On the other hand, that feminist aspect is not in the identity [of the women in the film] except maybe Denise. I tried to approach that idea but I think they came even before [the feminist movement]. The attitude they have in the face of adversity is like a drive. “So you want to stop me? I’ll show you.” It’s more like that. The arrival of feminism comes a bit later.
JS: The title refers to dreaming. Did you always envision the film as an imagining of what a city could be?
JH: Yes, because it is always in transformation, it isn’t static. The great thing about these women is that they have this perspective on the city for the last 70 years. It’s about how they see the city. I also like the energy they have — it can be very contagious.
JS: Based on working on the film and your own experience living in cities, what do you think we need to do to treat the ecological questions facing all of us in the present?
JH: I tried to nail it at the end of the film. Personally, I’m shocked that so few people react to all the signals that are out there. Maybe the message was too strong in the end, that the city should be for everyone. After Ferguson, that was the big thing for me, that cities are not only for rich people.
The subjects come from that Bauhaus school, which is celebrating its 100 years this year. They had that way of looking at a place and making it for people and not for businesses. If you are going to build something that is going to stand for years, you have a responsibility of doing it right. I like that contract in architecture, that you are doing something for society. You have to do it for everyone and part of that is being more respectful of the environment.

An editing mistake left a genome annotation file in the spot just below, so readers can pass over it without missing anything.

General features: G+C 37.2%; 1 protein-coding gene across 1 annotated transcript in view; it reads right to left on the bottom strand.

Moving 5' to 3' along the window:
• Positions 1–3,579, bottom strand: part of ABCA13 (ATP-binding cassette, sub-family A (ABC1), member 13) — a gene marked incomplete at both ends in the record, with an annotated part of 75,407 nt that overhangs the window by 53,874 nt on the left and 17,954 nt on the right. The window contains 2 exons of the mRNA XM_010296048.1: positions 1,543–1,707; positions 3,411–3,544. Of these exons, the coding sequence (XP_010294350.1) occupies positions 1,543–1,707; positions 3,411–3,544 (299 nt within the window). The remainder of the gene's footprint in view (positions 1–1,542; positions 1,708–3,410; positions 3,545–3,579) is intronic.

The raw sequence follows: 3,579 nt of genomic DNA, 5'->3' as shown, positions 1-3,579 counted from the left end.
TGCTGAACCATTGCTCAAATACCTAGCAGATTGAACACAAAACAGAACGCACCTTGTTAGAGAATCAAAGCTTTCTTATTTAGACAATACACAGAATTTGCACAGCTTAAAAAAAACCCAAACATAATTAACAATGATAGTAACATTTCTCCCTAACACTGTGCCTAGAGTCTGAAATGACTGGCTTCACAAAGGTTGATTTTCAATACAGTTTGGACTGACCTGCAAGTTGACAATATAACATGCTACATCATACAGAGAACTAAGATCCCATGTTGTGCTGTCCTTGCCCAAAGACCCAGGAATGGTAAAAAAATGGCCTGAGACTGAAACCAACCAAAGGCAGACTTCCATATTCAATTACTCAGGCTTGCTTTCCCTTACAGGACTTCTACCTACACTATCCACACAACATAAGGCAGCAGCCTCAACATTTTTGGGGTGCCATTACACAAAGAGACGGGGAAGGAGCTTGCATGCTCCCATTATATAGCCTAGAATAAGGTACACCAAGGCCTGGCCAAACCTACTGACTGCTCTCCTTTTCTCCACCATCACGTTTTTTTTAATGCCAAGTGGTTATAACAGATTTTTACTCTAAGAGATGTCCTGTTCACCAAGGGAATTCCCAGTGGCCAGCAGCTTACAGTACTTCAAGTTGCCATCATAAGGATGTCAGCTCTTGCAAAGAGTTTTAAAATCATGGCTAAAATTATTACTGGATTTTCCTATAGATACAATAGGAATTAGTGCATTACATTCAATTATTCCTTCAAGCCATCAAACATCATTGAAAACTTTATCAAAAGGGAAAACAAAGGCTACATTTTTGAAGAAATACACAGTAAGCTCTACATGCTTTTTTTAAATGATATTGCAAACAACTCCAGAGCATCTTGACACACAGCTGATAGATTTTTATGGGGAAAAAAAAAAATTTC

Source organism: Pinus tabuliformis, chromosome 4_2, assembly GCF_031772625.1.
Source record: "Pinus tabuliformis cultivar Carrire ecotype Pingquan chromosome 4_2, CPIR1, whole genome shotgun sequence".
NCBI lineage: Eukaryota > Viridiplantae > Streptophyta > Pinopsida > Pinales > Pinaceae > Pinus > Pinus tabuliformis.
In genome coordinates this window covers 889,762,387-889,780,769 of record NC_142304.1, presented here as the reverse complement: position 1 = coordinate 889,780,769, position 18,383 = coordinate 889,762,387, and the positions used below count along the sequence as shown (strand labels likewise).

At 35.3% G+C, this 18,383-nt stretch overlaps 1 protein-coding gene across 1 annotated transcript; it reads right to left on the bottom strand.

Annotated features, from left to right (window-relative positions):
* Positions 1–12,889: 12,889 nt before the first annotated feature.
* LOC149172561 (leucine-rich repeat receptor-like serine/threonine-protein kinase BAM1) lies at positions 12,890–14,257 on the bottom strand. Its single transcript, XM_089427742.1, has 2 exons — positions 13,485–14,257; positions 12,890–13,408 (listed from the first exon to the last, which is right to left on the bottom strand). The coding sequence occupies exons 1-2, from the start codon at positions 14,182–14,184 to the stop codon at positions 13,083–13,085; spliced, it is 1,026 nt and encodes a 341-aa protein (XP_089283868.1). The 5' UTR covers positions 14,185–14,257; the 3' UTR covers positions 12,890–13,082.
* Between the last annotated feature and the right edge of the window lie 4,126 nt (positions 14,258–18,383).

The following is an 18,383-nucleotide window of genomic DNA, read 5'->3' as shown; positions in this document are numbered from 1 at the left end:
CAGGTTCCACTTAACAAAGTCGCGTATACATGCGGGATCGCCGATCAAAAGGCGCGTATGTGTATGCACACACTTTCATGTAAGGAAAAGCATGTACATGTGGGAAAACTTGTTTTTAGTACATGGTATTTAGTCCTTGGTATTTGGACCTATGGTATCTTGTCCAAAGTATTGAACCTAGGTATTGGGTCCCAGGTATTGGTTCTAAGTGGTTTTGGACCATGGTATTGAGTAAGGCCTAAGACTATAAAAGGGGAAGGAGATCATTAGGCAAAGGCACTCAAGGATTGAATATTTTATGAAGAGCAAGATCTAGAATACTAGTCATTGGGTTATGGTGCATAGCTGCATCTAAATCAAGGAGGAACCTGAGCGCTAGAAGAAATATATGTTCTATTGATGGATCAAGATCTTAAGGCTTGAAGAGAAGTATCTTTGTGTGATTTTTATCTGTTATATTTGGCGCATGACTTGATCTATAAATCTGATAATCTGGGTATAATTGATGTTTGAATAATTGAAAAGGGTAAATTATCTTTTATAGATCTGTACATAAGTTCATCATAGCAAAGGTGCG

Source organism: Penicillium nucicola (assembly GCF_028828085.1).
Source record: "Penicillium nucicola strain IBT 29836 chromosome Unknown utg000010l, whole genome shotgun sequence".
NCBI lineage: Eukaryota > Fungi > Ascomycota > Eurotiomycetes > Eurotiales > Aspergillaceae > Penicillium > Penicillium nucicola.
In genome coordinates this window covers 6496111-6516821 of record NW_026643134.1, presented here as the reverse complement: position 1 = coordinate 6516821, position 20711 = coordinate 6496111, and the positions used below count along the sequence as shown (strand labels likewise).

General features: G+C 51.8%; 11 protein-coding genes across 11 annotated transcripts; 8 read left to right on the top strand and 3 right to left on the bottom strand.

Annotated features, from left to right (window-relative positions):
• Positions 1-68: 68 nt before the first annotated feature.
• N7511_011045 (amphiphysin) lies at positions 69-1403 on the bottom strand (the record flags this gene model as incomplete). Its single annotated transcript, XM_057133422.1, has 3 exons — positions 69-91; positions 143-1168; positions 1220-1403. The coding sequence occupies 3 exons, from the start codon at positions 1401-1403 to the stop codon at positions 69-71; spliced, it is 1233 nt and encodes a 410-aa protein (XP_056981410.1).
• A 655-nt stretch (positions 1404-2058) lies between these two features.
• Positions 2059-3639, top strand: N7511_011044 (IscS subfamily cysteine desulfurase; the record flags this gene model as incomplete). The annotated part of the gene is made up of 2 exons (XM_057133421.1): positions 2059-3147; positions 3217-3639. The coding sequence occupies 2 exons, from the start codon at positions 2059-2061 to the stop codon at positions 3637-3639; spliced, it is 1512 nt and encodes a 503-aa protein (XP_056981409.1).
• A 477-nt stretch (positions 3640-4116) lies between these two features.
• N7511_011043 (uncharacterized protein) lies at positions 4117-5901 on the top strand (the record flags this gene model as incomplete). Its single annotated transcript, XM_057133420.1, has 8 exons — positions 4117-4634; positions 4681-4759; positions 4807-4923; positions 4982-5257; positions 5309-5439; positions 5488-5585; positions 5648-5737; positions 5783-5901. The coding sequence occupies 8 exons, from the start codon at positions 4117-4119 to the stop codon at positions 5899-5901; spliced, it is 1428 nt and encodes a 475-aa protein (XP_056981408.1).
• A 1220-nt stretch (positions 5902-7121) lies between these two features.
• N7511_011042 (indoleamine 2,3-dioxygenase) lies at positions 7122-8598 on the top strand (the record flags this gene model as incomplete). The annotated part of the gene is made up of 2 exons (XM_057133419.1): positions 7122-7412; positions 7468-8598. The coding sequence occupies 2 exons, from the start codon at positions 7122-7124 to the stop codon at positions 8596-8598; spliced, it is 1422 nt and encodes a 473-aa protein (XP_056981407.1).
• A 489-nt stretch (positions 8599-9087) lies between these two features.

JS: In the film, Phyllis Lambert talks about architecture as a science and an art that too often has become a business.
JH: Yes, when it goes to the business you know the city goes caput! As Phyllis says, it’s over. It’s very scary. A city like Vancouver is very shocking. You have this big forest of buildings — they call it “Hongcouver.” The skyline you see in the film is already outdated. There is tons of money but there are also all these people in the street. Many people, nothing like here, hundreds of people have been cast out. How can this happen in such a rich place? It makes me think of Port-au-Prince in Haiti. You have a super rich city with this third world environment. It’s indecent.
When Cornelia is in the space she designed, [Robson Square] and there are all these homeless people, you think at first she is shocked because they are dirty. No, not at all. She’s upset because there’s no money or action to help these people. It’s shocking and there’s no reason why a city that is so rich should let that happen.
After Vancouver, I went to Seattle for the first time. I think it’s one of the richest cities I’ve seen in America. On the highway, there are Tesla, BMWs, SUVs… all these deluxe cars. Then you have people sleeping on the bridge, there are tents in the city. Last year, the city asked Amazon for a tax to help homeless people and they don’t want to pay. These concerns are attached to the city. Architecture is not only buildings, bricks and stones. It is also being concerned about people living inside.
JS: What about your new project?
JH: It’s about downtown Montreal. I want to talk about the real centre of the city: from Place Ville Marie to Place Bonaventure, which was conceived as the heart of Montreal, where everything comes together. ■
City Dreamers opens in theatres on Friday, May 10. Watch the trailer here: